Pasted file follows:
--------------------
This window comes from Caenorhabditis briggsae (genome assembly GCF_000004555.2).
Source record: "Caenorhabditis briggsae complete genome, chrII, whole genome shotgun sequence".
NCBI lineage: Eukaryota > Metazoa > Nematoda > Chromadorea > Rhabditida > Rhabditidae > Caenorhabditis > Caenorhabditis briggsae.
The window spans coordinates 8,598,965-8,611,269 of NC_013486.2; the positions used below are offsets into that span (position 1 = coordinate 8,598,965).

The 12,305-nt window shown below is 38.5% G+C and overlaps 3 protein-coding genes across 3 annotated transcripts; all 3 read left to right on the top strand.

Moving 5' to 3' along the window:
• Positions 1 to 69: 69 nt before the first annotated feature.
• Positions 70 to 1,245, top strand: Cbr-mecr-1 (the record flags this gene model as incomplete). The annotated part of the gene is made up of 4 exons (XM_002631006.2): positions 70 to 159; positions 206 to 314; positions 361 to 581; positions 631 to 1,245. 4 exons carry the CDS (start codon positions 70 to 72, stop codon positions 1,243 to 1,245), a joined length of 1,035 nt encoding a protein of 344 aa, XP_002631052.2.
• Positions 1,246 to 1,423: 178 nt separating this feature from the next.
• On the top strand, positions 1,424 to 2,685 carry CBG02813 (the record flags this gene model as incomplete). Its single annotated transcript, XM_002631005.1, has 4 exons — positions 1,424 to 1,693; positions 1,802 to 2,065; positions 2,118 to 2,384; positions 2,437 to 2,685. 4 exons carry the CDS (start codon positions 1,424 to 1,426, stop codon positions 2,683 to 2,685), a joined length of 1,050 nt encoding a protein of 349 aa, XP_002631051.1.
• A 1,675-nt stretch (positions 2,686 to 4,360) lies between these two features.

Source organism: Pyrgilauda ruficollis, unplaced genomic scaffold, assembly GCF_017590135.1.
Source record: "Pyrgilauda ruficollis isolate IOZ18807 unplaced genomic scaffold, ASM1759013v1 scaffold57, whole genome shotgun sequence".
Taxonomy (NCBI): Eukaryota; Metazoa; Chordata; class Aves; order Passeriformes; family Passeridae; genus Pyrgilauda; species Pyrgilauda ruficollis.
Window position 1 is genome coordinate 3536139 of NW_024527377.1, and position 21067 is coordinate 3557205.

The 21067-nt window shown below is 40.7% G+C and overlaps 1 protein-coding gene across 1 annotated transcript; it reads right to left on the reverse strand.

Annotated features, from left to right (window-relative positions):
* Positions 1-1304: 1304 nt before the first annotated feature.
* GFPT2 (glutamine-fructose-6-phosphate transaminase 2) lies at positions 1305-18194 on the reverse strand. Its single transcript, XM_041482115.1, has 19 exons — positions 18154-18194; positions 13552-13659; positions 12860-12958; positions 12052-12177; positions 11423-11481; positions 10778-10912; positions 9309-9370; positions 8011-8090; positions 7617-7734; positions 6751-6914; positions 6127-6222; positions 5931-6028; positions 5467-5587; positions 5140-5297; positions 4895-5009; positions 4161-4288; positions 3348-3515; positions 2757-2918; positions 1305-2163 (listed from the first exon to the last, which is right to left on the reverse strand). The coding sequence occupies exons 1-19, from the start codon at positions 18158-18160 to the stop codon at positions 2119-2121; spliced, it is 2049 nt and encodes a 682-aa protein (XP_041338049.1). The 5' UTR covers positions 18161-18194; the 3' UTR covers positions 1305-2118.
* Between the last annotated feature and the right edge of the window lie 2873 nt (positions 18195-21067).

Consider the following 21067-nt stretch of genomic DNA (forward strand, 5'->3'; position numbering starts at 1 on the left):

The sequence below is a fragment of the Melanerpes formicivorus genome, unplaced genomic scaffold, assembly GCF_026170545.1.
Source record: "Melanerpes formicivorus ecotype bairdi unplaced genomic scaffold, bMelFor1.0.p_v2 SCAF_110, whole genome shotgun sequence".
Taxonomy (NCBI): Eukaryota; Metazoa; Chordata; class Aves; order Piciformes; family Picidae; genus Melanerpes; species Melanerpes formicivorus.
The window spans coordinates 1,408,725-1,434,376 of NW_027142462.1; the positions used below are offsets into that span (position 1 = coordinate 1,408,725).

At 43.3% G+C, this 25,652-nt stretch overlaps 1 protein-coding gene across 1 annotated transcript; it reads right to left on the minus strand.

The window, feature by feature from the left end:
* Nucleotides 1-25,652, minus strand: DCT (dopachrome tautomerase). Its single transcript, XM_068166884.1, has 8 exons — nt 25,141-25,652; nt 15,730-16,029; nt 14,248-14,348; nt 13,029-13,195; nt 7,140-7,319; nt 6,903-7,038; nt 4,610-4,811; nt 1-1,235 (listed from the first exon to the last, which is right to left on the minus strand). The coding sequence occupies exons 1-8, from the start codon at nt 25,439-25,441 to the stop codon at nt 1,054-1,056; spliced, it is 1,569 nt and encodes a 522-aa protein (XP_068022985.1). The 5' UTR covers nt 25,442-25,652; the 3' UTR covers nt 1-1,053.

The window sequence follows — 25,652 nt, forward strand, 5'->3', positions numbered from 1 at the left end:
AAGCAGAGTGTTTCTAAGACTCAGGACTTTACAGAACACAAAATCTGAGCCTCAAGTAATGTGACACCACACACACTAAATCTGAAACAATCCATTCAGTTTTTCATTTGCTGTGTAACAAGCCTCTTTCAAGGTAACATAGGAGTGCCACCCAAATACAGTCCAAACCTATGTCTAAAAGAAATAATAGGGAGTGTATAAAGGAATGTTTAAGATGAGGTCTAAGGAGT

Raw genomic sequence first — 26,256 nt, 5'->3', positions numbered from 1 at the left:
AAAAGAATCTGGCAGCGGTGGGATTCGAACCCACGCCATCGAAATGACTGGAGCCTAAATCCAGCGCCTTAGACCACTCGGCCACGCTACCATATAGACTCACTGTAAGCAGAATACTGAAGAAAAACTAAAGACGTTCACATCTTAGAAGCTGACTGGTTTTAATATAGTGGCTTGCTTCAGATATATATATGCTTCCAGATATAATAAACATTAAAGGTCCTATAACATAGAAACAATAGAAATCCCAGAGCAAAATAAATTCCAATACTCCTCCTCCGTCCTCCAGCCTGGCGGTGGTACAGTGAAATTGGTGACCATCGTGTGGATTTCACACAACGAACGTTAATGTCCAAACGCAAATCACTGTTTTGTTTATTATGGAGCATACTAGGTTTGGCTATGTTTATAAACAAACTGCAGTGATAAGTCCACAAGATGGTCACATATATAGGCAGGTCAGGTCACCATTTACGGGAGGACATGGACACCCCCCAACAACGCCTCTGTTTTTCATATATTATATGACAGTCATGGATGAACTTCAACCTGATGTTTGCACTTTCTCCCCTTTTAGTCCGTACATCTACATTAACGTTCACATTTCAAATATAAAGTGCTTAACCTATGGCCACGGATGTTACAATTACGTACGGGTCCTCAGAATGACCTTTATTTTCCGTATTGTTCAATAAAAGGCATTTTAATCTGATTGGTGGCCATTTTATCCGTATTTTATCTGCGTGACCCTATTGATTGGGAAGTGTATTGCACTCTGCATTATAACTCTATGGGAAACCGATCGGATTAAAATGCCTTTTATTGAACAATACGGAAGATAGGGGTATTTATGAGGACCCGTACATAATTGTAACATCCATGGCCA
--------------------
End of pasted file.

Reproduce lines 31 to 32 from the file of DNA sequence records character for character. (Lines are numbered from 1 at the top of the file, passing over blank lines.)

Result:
Raw genomic sequence first — 26,256 nt, 5'->3', positions numbered from 1 at the left:
AAAAGAATCTGGCAGCGGTGGGATTCGAACCCACGCCATCGAAATGACTGGAGCCTAAATCCAGCGCCTTAGACCACTCGGCCACGCTACCATATAGACTCACTGTAAGCAGAATACTGAAGAAAAACTAAAGACGTTCACATCTTAGAAGCTGACTGGTTTTAATATAGTGGCTTGCTTCAGATATATATATGCTTCCAGATATAATAAACATTAAAGGTCCTATAACATAGAAACAATAGAAATCCCAGAGCAAAATAAATTCCAATACTCCTCCTCCGTCCTCCAGCCTGGCGGTGGTACAGTGAAATTGGTGACCATCGTGTGGATTTCACACAACGAACGTTAATGTCCAAACGCAAATCACTGTTTTGTTTATTATGGAGCATACTAGGTTTGGCTATGTTTATAAACAAACTGCAGTGATAAGTCCACAAGATGGTCACATATATAGGCAGGTCAGGTCACCATTTACGGGAGGACATGGACACCCCCCAACAACGCCTCTGTTTTTCATATATTATATGACAGTCATGGATGAACTTCAACCTGATGTTTGCACTTTCTCCCCTTTTAGTCCGTACATCTACATTAACGTTCACATTTCAAATATAAAGTGCTTAACCTATGGCCACGGATGTTACAATTACGTACGGGTCCTCAGAATGACCTTTATTTTCCGTATTGTTCAATAAAAGGCATTTTAATCTGATTGGTGGCCATTTTATCCGTATTTTATCTGCGTGACCCTATTGATTGGGAAGTGTATTGCACTCTGCATTATAACTCTATGGGAAACCGATCGGATTAAAATGCCTTTTATTGAACAATACGGAAGATAGGGGTATTTATGAGGACCCGTACATAATTGTAACATCCATGGCCA